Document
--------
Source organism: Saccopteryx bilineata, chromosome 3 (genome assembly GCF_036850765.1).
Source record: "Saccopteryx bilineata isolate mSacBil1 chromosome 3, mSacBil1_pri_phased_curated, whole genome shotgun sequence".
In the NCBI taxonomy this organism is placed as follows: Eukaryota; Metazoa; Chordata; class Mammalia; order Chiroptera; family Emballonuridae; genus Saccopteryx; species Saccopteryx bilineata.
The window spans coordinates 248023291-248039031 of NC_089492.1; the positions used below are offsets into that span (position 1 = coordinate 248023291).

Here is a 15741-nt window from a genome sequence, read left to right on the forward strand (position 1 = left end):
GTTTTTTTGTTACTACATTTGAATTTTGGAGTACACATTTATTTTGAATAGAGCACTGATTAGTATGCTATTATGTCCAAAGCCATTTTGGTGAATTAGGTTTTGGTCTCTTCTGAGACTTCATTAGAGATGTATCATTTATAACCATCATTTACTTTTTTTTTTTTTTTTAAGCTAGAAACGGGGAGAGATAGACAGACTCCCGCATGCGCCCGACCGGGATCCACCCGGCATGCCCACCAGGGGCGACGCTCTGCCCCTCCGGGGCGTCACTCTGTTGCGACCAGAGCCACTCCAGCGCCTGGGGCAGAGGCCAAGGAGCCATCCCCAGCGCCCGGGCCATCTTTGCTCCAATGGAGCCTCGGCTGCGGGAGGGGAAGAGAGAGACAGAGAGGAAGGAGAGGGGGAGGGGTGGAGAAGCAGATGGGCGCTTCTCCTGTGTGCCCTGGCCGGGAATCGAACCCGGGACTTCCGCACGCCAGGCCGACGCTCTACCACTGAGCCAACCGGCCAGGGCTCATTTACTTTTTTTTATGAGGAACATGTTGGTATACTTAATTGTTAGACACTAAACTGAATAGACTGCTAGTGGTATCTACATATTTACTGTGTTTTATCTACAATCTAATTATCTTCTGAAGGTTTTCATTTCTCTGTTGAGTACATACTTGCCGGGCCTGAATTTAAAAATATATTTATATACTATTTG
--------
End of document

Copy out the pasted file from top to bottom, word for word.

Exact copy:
Source organism: Saccopteryx bilineata, chromosome 3 (genome assembly GCF_036850765.1).
Source record: "Saccopteryx bilineata isolate mSacBil1 chromosome 3, mSacBil1_pri_phased_curated, whole genome shotgun sequence".
In the NCBI taxonomy this organism is placed as follows: Eukaryota; Metazoa; Chordata; class Mammalia; order Chiroptera; family Emballonuridae; genus Saccopteryx; species Saccopteryx bilineata.
The window spans coordinates 248023291-248039031 of NC_089492.1; the positions used below are offsets into that span (position 1 = coordinate 248023291).

Here is a 15741-nt window from a genome sequence, read left to right on the forward strand (position 1 = left end):
GTTTTTTTGTTACTACATTTGAATTTTGGAGTACACATTTATTTTGAATAGAGCACTGATTAGTATGCTATTATGTCCAAAGCCATTTTGGTGAATTAGGTTTTGGTCTCTTCTGAGACTTCATTAGAGATGTATCATTTATAACCATCATTTACTTTTTTTTTTTTTTTTAAGCTAGAAACGGGGAGAGATAGACAGACTCCCGCATGCGCCCGACCGGGATCCACCCGGCATGCCCACCAGGGGCGACGCTCTGCCCCTCCGGGGCGTCACTCTGTTGCGACCAGAGCCACTCCAGCGCCTGGGGCAGAGGCCAAGGAGCCATCCCCAGCGCCCGGGCCATCTTTGCTCCAATGGAGCCTCGGCTGCGGGAGGGGAAGAGAGAGACAGAGAGGAAGGAGAGGGGGAGGGGTGGAGAAGCAGATGGGCGCTTCTCCTGTGTGCCCTGGCCGGGAATCGAACCCGGGACTTCCGCACGCCAGGCCGACGCTCTACCACTGAGCCAACCGGCCAGGGCTCATTTACTTTTTTTTATGAGGAACATGTTGGTATACTTAATTGTTAGACACTAAACTGAATAGACTGCTAGTGGTATCTACATATTTACTGTGTTTTATCTACAATCTAATTATCTTCTGAAGGTTTTCATTTCTCTGTTGAGTACATACTTGCCGGGCCTGAATTTAAAAATATATTTATATACTATTTG